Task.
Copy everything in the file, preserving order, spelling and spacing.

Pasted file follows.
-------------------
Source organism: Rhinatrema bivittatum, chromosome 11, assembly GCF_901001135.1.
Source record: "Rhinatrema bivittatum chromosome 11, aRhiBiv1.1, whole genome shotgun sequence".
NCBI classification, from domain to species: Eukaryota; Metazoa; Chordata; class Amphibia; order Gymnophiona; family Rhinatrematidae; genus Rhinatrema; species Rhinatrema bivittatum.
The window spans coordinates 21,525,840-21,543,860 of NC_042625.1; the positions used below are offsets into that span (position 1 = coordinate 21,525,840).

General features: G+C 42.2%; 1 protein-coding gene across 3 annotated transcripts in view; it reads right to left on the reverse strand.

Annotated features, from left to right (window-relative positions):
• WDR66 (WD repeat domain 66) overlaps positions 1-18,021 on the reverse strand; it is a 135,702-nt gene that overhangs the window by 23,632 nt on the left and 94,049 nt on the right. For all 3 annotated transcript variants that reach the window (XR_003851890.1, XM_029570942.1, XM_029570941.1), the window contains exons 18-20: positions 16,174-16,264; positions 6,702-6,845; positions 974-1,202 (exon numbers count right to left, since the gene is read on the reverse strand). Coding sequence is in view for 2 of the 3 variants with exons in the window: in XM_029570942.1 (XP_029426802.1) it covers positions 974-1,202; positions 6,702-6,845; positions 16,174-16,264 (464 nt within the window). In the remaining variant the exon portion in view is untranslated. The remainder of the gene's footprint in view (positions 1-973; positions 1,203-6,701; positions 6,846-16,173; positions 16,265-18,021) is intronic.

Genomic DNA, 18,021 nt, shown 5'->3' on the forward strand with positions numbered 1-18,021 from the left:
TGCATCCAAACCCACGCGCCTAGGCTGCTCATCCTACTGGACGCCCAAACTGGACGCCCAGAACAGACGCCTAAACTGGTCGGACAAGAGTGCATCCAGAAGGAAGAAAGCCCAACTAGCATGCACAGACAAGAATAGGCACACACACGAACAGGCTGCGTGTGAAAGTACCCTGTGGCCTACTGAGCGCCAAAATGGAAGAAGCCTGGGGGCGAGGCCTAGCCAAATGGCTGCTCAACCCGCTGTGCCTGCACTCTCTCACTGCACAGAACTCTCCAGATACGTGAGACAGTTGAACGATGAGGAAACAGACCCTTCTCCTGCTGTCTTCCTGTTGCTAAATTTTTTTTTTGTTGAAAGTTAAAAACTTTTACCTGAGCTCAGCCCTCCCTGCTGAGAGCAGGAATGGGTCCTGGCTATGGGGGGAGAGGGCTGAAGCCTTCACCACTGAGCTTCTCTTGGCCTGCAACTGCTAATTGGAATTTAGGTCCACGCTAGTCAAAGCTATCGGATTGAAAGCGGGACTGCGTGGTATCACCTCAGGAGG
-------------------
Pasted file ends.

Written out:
Source organism: Rhinatrema bivittatum, chromosome 11, assembly GCF_901001135.1.
Source record: "Rhinatrema bivittatum chromosome 11, aRhiBiv1.1, whole genome shotgun sequence".
NCBI classification, from domain to species: Eukaryota; Metazoa; Chordata; class Amphibia; order Gymnophiona; family Rhinatrematidae; genus Rhinatrema; species Rhinatrema bivittatum.
The window spans coordinates 21,525,840-21,543,860 of NC_042625.1; the positions used below are offsets into that span (position 1 = coordinate 21,525,840).

General features: G+C 42.2%; 1 protein-coding gene across 3 annotated transcripts in view; it reads right to left on the reverse strand.

Annotated features, from left to right (window-relative positions):
• WDR66 (WD repeat domain 66) overlaps positions 1-18,021 on the reverse strand; it is a 135,702-nt gene that overhangs the window by 23,632 nt on the left and 94,049 nt on the right. For all 3 annotated transcript variants that reach the window (XR_003851890.1, XM_029570942.1, XM_029570941.1), the window contains exons 18-20: positions 16,174-16,264; positions 6,702-6,845; positions 974-1,202 (exon numbers count right to left, since the gene is read on the reverse strand). Coding sequence is in view for 2 of the 3 variants with exons in the window: in XM_029570942.1 (XP_029426802.1) it covers positions 974-1,202; positions 6,702-6,845; positions 16,174-16,264 (464 nt within the window). In the remaining variant the exon portion in view is untranslated. The remainder of the gene's footprint in view (positions 1-973; positions 1,203-6,701; positions 6,846-16,173; positions 16,265-18,021) is intronic.

Genomic DNA, 18,021 nt, shown 5'->3' on the forward strand with positions numbered 1-18,021 from the left:
TGCATCCAAACCCACGCGCCTAGGCTGCTCATCCTACTGGACGCCCAAACTGGACGCCCAGAACAGACGCCTAAACTGGTCGGACAAGAGTGCATCCAGAAGGAAGAAAGCCCAACTAGCATGCACAGACAAGAATAGGCACACACACGAACAGGCTGCGTGTGAAAGTACCCTGTGGCCTACTGAGCGCCAAAATGGAAGAAGCCTGGGGGCGAGGCCTAGCCAAATGGCTGCTCAACCCGCTGTGCCTGCACTCTCTCACTGCACAGAACTCTCCAGATACGTGAGACAGTTGAACGATGAGGAAACAGACCCTTCTCCTGCTGTCTTCCTGTTGCTAAATTTTTTTTTTGTTGAAAGTTAAAAACTTTTACCTGAGCTCAGCCCTCCCTGCTGAGAGCAGGAATGGGTCCTGGCTATGGGGGGAGAGGGCTGAAGCCTTCACCACTGAGCTTCTCTTGGCCTGCAACTGCTAATTGGAATTTAGGTCCACGCTAGTCAAAGCTATCGGATTGAAAGCGGGACTGCGTGGTATCACCTCAGGAGG